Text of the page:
Heslington East Community Archaeology Project

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Monday 16th May 2011

Walking on to site this morning was not a great feeling, firstly it was a Monday morning and secondly it was cold, wet and very windy. But alas, day 11 had started and the Heslington East team were ready to commence excavation… sort of anyway. This morning consisted of moving trenches for me, as my services of drawing were no longer needed in my own trench (trench A) and I was sent over to trench B to help with their drawings. I was asked to draw context number: 1510 (i.e., Tom Wilkinson’s section) because the team needed to crack on with digging the area and needed all of the hands they could get and mine, unfortunately, were unable to do the actual hands on work, so I was assigned the task of drawing. When I asked what I was actually drawing James answered with ‘it’s another linear’, an answer that I should have been able to guess really as that’s all that seems to be found at the moment! Drawing may have seemed like the easy option at the time but it was most definitely not. With a combination of wind and sand I was literally sand blasted while trying to draw a profile and plan drawing of the section. Plus, the masking tape decided that today would be a good day to sop being sticky; I can now safely say that it is very difficult to draw while your paper is flying in the air. After a very repetitive morning (draw a little bit, run after paper, draw again, and run again…), we had our weekly tour of all of the trenches, but with a twist this week, members of the trench had to talk about interesting features or artefacts that had been found. This proved difficult for each group, as the wind was blowing at such a force that it literally stole the words out of people’s mouths, but none the less each group gave a bit of information about their trench. Every group had developed from last week and had a little more to add than previously.
Summary of weekly trench visit:
Trench A (David): finished most section work and drawing and started on new sections in the hope of finishing them this week. The team came to the conclusion that the majority of the features were linear, which could possibly be connected to the well that was excavated south of the trench a few years ago. Lots of teeth, bone and pottery was found all over the trench.
Trench B (James): mostly linear sections on this trench too, which run North to South and could possibly connect with the linear in trench A. Possible cremation site found North East of the trench a few days ago that has now been excavated, drawn and samples have been sent off for testing.
Trench C (Claire): A few post holes and a steak hole have been found, which suggest that a structure has been demolished or fallen down in the proximity.
Trench D (Alistair): A large cobble stone area located at the North East area of the trench is still being excavated, but what conclusions they have drawn from this is unclear due to the wind and not being able to hear them! A horse skull was visible too with dark soil surrounding it, but again I was unable to hear what theories surround the find.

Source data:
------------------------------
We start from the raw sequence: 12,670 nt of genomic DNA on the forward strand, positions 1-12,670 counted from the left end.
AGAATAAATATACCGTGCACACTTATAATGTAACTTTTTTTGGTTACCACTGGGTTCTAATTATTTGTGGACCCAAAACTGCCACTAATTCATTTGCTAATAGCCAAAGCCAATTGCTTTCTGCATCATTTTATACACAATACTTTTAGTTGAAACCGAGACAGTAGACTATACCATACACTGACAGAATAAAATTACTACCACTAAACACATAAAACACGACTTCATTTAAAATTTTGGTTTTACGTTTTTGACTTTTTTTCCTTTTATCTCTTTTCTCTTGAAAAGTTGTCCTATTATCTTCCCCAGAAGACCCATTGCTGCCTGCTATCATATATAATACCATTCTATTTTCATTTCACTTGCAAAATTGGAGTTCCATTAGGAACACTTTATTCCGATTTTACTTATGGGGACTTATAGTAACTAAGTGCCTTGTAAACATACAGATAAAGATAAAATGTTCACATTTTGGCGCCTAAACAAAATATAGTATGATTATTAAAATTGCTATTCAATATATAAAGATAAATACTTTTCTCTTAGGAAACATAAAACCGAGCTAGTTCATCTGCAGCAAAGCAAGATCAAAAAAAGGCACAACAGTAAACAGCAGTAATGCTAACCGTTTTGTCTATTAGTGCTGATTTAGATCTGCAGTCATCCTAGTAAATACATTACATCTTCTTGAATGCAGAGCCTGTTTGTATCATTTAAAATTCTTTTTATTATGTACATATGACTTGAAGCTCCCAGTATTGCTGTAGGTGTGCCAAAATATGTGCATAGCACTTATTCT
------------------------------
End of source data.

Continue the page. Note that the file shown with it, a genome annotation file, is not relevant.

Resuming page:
Trench E: Large cobble stone area is visible but unable to hear what the theory is regarding the sections. Soil change in the trench indicates linear ditches and the team are currently excavating to see whether it goes any deeper (South section of the trench).
Megan Forrest – Group G

Tom Wilkinson

8:00am. My alarm clock suddenly bursts into action. It’s been waiting all
night for the sweet moment where it gets to wrench me out of a peaceful
slumber with its startling polyphonic chimes. But I don’t mind. I’m excited
at the prospect of a hard day’s work in the excavation pit.

9:38am. We start work, I try not let the fact that I haven’t actually found
anything yet dampen my spirits. There are so few opportunities in modern
life to get to work with your hands, so I relish the chance to get down and
dirty with a mattock. The going is hard, chipping away layer over layer of
tough natural, but it’s very satisfying to be given a task and to see it
slowly take shape over the course of the day.

12:36pm. Lunch. Turkey and rocket sandwich on linseed bread with Dijon
Mustard. (Sounds nicer than it actually was)

13:08pm. All day we have been exploring the area to the immediate North of
a possibly prehistoric post hole, found by Gord Wallace. We hope to
discover more post holes and suggest some sort of link, however we are
unsuccessful so far. There are two very clear edges running parallel about
3 meters apart, the current interpretation is that we are excavating some
sort of shallow bowl-like feature. The way forward is simple: empty the
bowl.

15:15pm. My first ever archaeological find! A piece of possibly medieval
tile roughly 7cm by 5cm. We are finding a lot of this tile in the feature
and a similar piece was also found in the base of Gord’s post hole, however
no solid interpretation of the feature has been formulated yet.

16:24pm. As usual I try sneak off early, and as usual the Site Manager
pulls me back until the equipment is fully packed away.

Tom Wilkinson Group J

    1 comment | 17th May 2011, 07:23:13 | Posted by Cath Neal | Blog

    Comments

    Andrey says:

    breaks down simple dinarwg techniques to facilitate visual thinking. The tutorial comes from a post on the blog of Bigger Picture, a Danish company that teaches visual language and visual thinking

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